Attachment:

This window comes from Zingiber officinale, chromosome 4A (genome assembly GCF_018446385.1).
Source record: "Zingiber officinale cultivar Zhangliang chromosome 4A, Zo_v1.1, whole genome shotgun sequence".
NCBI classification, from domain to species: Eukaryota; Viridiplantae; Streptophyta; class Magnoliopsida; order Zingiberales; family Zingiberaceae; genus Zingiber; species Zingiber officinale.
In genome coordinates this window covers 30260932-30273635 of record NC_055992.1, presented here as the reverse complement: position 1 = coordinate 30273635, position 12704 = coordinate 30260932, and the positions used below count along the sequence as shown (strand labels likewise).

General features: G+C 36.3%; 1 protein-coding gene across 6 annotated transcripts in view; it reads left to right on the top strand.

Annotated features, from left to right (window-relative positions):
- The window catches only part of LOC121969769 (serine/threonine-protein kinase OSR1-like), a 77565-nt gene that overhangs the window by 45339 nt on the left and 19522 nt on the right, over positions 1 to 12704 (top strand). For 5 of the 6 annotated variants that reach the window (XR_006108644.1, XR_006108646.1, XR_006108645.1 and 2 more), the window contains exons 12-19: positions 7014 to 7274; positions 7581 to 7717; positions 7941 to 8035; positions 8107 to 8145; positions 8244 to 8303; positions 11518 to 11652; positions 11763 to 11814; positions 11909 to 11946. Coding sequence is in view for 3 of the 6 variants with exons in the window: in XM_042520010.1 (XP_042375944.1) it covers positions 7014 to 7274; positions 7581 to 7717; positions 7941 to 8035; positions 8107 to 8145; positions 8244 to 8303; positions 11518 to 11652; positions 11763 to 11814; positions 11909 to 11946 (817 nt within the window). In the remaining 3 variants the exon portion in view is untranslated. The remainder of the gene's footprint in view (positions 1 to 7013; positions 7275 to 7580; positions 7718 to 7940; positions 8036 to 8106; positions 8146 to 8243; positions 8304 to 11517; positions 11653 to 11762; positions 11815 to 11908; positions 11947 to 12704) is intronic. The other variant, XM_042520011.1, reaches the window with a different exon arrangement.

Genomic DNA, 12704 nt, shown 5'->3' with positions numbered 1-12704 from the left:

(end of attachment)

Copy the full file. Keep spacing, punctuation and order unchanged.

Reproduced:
This window comes from Zingiber officinale, chromosome 4A (genome assembly GCF_018446385.1).
Source record: "Zingiber officinale cultivar Zhangliang chromosome 4A, Zo_v1.1, whole genome shotgun sequence".
NCBI classification, from domain to species: Eukaryota; Viridiplantae; Streptophyta; class Magnoliopsida; order Zingiberales; family Zingiberaceae; genus Zingiber; species Zingiber officinale.
In genome coordinates this window covers 30260932-30273635 of record NC_055992.1, presented here as the reverse complement: position 1 = coordinate 30273635, position 12704 = coordinate 30260932, and the positions used below count along the sequence as shown (strand labels likewise).

General features: G+C 36.3%; 1 protein-coding gene across 6 annotated transcripts in view; it reads left to right on the top strand.

Annotated features, from left to right (window-relative positions):
- The window catches only part of LOC121969769 (serine/threonine-protein kinase OSR1-like), a 77565-nt gene that overhangs the window by 45339 nt on the left and 19522 nt on the right, over positions 1 to 12704 (top strand). For 5 of the 6 annotated variants that reach the window (XR_006108644.1, XR_006108646.1, XR_006108645.1 and 2 more), the window contains exons 12-19: positions 7014 to 7274; positions 7581 to 7717; positions 7941 to 8035; positions 8107 to 8145; positions 8244 to 8303; positions 11518 to 11652; positions 11763 to 11814; positions 11909 to 11946. Coding sequence is in view for 3 of the 6 variants with exons in the window: in XM_042520010.1 (XP_042375944.1) it covers positions 7014 to 7274; positions 7581 to 7717; positions 7941 to 8035; positions 8107 to 8145; positions 8244 to 8303; positions 11518 to 11652; positions 11763 to 11814; positions 11909 to 11946 (817 nt within the window). In the remaining 3 variants the exon portion in view is untranslated. The remainder of the gene's footprint in view (positions 1 to 7013; positions 7275 to 7580; positions 7718 to 7940; positions 8036 to 8106; positions 8146 to 8243; positions 8304 to 11517; positions 11653 to 11762; positions 11815 to 11908; positions 11947 to 12704) is intronic. The other variant, XM_042520011.1, reaches the window with a different exon arrangement.

Genomic DNA, 12704 nt, shown 5'->3' with positions numbered 1-12704 from the left: